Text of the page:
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'Thirty Year Ago'

The Complex Legacy of Political Shakespeare

Graham Holderness

This article was delivered in the plenary session of the Shakespeare Association of America's annual meeting in St Louis, April 2014, alongside papers from Ania Loomba and Jonathan Dollimore, also for the first time published in this volume. The purpose of the panel was to commemorate and celebrate two important critical texts whose anniversaries fell at that time: Jonathan Dollimore's Radical Tragedy, published in 1984, and Political Shakespeare (1985), edited by Jonathan Dollimore and Alan Sinfield, which went into its second edition in 1994. This article discusses the impact and influence of Political Shakespeare, to which I was a contributor.

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Shakespeare and Perception

Graham Holderness

Christopher Chabris and Daniel Simons, The Invisible Gorilla (New York: Random House, 2009).

Laurie Johnson, John Sutton, and Evelyn Tribble, eds, Embodied Cognition and Shakespeare’s Theatre (London: Routledge, 2014).

Jacques Ranciere, trans. Gabriel Rockhill, The Politics of Aesthetics: The Distribution of the Sensible (London: Bloomsbury, 2004).

David Hillman, Shakespeare’s Entrails: Belief, Scepticism and the Interior of the Body (London: Palgrave, 2007).

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Review

The Demonic: Literature and Experience

Graham Holderness

The Demonic: Literature and Experience by Ewan Fernie, foreword by Jonathan Dollimore (Routledge, 2013), xxiii + 312 pp.

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Editorial

Graham Holderness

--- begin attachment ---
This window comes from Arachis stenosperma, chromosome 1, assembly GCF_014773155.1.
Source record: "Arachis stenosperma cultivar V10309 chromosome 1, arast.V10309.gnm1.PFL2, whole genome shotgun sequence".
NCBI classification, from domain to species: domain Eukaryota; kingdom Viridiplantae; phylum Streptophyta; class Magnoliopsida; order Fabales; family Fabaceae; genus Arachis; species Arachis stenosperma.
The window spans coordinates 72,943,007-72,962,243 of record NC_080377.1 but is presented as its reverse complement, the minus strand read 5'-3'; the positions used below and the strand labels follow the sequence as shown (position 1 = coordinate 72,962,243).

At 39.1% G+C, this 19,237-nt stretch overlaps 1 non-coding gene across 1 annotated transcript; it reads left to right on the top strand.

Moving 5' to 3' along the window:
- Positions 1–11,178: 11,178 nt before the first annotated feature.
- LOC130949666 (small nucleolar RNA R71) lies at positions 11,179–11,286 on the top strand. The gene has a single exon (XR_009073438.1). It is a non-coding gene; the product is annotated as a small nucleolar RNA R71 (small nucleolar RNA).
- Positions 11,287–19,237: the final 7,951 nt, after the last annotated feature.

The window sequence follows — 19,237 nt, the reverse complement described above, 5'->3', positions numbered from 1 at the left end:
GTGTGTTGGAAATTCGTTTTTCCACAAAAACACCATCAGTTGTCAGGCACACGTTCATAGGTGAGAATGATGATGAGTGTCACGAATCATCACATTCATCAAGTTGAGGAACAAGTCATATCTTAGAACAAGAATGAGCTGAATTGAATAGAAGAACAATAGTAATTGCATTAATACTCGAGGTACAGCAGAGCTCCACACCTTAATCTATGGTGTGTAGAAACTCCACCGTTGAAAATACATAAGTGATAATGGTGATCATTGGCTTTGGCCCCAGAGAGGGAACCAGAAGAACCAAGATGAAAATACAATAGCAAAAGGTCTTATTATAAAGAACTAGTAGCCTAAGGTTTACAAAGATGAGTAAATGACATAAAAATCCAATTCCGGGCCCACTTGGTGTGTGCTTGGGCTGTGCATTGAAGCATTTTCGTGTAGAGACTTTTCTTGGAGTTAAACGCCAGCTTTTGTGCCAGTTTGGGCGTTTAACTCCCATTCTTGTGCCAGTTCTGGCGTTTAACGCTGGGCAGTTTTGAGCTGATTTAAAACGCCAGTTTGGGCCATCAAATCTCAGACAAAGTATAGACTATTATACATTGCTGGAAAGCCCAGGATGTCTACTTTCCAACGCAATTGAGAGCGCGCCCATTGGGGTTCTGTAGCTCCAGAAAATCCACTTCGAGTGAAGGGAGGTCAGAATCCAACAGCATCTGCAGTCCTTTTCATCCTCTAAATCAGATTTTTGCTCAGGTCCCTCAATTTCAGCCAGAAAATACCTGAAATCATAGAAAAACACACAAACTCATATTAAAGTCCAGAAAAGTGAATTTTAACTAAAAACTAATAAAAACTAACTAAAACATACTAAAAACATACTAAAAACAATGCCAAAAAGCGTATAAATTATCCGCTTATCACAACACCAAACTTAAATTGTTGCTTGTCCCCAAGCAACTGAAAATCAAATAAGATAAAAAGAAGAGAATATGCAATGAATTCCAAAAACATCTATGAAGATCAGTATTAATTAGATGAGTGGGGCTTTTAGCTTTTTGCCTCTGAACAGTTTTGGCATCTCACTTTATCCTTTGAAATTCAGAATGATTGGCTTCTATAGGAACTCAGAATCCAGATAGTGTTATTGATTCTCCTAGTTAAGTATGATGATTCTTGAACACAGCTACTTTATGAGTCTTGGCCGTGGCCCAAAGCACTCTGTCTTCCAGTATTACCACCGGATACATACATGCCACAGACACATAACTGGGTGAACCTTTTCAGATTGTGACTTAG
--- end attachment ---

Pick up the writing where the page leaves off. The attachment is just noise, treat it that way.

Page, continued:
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Editorial Afterword

Graham Holderness

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Editorial

Graham Holderness

This general issue of Critical Survey ranges from mediaeval to modern literature and drama.

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Editorial

Graham Holderness

Shakespeare's interest in ancient Rome spans the whole of his dramatic career, from Titus Andronicus to Cymbeline, while Roman history and Latin culture permeate the whole of his work, well beyond the explicitly ‘Roman’ plays and poems. Critical interest has to some extent shifted from the historicist Roman plays based on Plutarch, Julius Caesar and Antony and Cleopatra, and the pseudo-historical Coriolanus, to the outlying Roman plays that evidence greater generic diversity and stylistic innovation, the early Senecan tragedy Titus Andronicus and the late ‘British’ romance Cymbeline. In these latter plays, the complex interactions between past and present, that are the main subject of the formal histories, are presented with even more aesthetic flexibility and creative improvisation than the ‘Roman plays’ proper.